Signs of defiance Flouting the law: Candidate Rehrmann's nTC campaign trashed Pimlico neighborhoods with lawn signs.

May 22, 1998

LAST WEEK, India paid about the same amount of attention to the wishes of the world's nuclear powers as Eileen M. Rehrmann's campaign paid to Gov. Parris N. Glendening, her Democratic opponent. Just as India thumbed its nose at the idea of keeping the Indian subcontinent nuclear-free, her organization ignored the governor's self-serving plea to keep the Preakness a "politics free zone."

Her volunteers Saturday trashed the neighborhoods surrounding Pimlico with scores of lawn signs. They were placed on public property on median strips, corners and road sides along Northern Parkway, Cold Spring Lane and Greenspring Avenue.

India never signed the Comprehensive Test Ban Treaty; it flouted only the agreement's spirit. Ms. Rehrmann's campaign violated the law -- city ordinances governing political signs.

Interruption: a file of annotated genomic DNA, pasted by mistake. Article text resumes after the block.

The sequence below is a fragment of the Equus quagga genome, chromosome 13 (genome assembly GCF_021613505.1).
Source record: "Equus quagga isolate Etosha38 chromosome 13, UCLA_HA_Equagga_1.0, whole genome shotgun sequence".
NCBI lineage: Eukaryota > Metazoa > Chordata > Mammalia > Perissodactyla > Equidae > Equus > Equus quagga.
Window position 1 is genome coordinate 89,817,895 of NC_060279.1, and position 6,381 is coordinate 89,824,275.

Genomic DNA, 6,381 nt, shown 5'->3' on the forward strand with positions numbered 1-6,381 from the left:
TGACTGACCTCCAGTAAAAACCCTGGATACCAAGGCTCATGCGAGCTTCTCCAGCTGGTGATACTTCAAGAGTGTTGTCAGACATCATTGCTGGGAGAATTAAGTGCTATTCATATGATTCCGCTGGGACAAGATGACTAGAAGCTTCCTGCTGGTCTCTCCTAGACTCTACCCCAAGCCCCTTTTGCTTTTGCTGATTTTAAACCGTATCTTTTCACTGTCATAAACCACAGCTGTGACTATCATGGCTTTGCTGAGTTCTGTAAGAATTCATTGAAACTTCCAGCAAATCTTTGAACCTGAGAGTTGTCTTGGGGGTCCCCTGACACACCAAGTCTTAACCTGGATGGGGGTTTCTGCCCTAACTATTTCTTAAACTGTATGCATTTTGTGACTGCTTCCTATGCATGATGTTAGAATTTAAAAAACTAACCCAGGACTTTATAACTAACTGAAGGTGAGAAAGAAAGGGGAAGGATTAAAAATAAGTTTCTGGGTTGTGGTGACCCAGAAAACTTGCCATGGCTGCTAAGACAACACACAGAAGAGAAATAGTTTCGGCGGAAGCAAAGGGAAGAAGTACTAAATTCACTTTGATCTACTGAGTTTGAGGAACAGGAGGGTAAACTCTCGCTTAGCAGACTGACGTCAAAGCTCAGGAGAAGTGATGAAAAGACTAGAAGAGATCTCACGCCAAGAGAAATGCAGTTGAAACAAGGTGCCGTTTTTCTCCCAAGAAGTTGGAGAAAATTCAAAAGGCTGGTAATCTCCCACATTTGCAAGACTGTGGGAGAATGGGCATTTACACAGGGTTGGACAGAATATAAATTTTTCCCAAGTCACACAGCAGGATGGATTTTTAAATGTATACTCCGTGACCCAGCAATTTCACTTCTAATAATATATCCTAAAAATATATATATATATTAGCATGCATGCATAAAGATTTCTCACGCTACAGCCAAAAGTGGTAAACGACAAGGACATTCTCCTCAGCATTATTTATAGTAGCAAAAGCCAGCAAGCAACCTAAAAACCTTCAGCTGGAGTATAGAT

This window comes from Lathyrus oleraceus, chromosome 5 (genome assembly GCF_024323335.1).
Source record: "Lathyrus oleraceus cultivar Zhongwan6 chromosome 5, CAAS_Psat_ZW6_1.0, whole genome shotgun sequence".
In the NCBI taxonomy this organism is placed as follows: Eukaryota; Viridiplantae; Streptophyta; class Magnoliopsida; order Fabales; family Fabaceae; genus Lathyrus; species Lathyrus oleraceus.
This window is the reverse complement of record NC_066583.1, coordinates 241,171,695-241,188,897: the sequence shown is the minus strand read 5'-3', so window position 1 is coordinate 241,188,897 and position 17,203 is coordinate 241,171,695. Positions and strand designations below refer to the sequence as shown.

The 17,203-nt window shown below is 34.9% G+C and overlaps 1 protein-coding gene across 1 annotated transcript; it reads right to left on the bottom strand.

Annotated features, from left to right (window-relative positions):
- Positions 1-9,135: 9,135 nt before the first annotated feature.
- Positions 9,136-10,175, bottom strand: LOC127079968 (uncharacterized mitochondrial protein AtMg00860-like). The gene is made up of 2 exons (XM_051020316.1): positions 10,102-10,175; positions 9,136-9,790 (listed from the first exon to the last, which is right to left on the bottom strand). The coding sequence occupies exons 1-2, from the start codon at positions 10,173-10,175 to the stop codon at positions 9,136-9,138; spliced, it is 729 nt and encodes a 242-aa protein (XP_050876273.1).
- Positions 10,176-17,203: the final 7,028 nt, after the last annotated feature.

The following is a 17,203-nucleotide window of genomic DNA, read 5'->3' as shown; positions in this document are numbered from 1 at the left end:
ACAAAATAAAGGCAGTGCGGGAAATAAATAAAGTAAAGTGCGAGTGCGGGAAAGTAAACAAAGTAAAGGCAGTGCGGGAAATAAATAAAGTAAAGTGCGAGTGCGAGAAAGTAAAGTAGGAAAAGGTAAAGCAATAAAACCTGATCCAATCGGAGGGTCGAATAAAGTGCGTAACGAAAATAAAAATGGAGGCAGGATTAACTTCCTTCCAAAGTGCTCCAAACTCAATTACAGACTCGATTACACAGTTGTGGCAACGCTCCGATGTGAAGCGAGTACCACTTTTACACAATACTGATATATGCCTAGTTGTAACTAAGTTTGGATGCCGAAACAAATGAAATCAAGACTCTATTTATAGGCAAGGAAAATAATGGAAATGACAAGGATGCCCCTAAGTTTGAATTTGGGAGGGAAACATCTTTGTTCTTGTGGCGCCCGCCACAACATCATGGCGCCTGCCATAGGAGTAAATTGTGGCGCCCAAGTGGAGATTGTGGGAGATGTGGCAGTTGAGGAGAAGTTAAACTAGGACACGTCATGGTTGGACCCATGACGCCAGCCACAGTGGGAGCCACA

When asked about the blatant disregard for city law, Ms. Rehrmann's campaign manager Larry S. Gibson -- a lawyer, law professor and Mayor Kurt L. Schmoke's closest political adviser -- demurred. "If there were signs, they were put up because at the Preakness, there is a certain relaxation of the norm," he said. "It's a Maryland tradition that the rules for Preakness are different."

This stunt bore the fingerprints of Mr. Gibson -- an admitted "sign nut." Four years ago, when he was running the governor's campaign, Mr. Glendening's signs greeted the Preakness crowd. Gibson's effort to blanket Laurel's utility poles with Ms. Rehrmann's signs resulted last month in a fine of about $650.

Mr. Gibson's obsession with signs dates to his student days at Howard University when he tried to elect a classmate, Georgia Brown, homecoming queen. With a stencil and spray paint, he plastered the campus with the slogan "Georgia on My Mind." For his efforts, he was almost dismissed, and Ms. Brown came in second. Mr. Gibson seems to have forgotten that.

Pub date: 5/22/98

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